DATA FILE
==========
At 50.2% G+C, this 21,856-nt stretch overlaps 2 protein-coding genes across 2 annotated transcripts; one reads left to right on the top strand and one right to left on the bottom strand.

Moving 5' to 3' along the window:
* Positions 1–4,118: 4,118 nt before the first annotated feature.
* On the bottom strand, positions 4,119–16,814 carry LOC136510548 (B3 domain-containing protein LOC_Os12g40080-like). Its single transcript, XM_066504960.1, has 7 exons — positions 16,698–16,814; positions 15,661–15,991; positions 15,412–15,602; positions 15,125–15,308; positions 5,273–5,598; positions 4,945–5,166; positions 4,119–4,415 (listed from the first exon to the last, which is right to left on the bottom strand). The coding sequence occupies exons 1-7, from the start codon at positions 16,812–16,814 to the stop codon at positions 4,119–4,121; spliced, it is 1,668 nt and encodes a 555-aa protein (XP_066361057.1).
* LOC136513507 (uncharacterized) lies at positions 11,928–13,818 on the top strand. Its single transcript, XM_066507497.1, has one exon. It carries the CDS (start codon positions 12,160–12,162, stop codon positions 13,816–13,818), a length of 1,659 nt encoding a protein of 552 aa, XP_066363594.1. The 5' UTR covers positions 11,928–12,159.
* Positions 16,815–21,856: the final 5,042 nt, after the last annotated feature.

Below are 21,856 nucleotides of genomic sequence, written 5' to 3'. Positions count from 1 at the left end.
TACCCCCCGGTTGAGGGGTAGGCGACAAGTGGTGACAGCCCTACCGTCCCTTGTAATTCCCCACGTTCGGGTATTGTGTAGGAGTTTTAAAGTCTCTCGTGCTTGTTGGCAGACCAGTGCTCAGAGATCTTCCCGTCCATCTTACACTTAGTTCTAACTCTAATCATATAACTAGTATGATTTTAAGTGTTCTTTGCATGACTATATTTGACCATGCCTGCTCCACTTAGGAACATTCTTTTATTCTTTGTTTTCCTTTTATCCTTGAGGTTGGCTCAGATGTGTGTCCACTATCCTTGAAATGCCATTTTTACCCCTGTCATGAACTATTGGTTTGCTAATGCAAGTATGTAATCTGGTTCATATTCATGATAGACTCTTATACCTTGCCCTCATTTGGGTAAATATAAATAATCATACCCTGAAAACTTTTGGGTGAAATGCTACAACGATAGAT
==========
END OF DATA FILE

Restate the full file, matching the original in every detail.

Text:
At 50.2% G+C, this 21,856-nt stretch overlaps 2 protein-coding genes across 2 annotated transcripts; one reads left to right on the top strand and one right to left on the bottom strand.

Moving 5' to 3' along the window:
* Positions 1–4,118: 4,118 nt before the first annotated feature.
* On the bottom strand, positions 4,119–16,814 carry LOC136510548 (B3 domain-containing protein LOC_Os12g40080-like). Its single transcript, XM_066504960.1, has 7 exons — positions 16,698–16,814; positions 15,661–15,991; positions 15,412–15,602; positions 15,125–15,308; positions 5,273–5,598; positions 4,945–5,166; positions 4,119–4,415 (listed from the first exon to the last, which is right to left on the bottom strand). The coding sequence occupies exons 1-7, from the start codon at positions 16,812–16,814 to the stop codon at positions 4,119–4,121; spliced, it is 1,668 nt and encodes a 555-aa protein (XP_066361057.1).
* LOC136513507 (uncharacterized) lies at positions 11,928–13,818 on the top strand. Its single transcript, XM_066507497.1, has one exon. It carries the CDS (start codon positions 12,160–12,162, stop codon positions 13,816–13,818), a length of 1,659 nt encoding a protein of 552 aa, XP_066363594.1. The 5' UTR covers positions 11,928–12,159.
* Positions 16,815–21,856: the final 5,042 nt, after the last annotated feature.

Below are 21,856 nucleotides of genomic sequence, written 5' to 3'. Positions count from 1 at the left end.
TACCCCCCGGTTGAGGGGTAGGCGACAAGTGGTGACAGCCCTACCGTCCCTTGTAATTCCCCACGTTCGGGTATTGTGTAGGAGTTTTAAAGTCTCTCGTGCTTGTTGGCAGACCAGTGCTCAGAGATCTTCCCGTCCATCTTACACTTAGTTCTAACTCTAATCATATAACTAGTATGATTTTAAGTGTTCTTTGCATGACTATATTTGACCATGCCTGCTCCACTTAGGAACATTCTTTTATTCTTTGTTTTCCTTTTATCCTTGAGGTTGGCTCAGATGTGTGTCCACTATCCTTGAAATGCCATTTTTACCCCTGTCATGAACTATTGGTTTGCTAATGCAAGTATGTAATCTGGTTCATATTCATGATAGACTCTTATACCTTGCCCTCATTTGGGTAAATATAAATAATCATACCCTGAAAACTTTTGGGTGAAATGCTACAACGATAGAT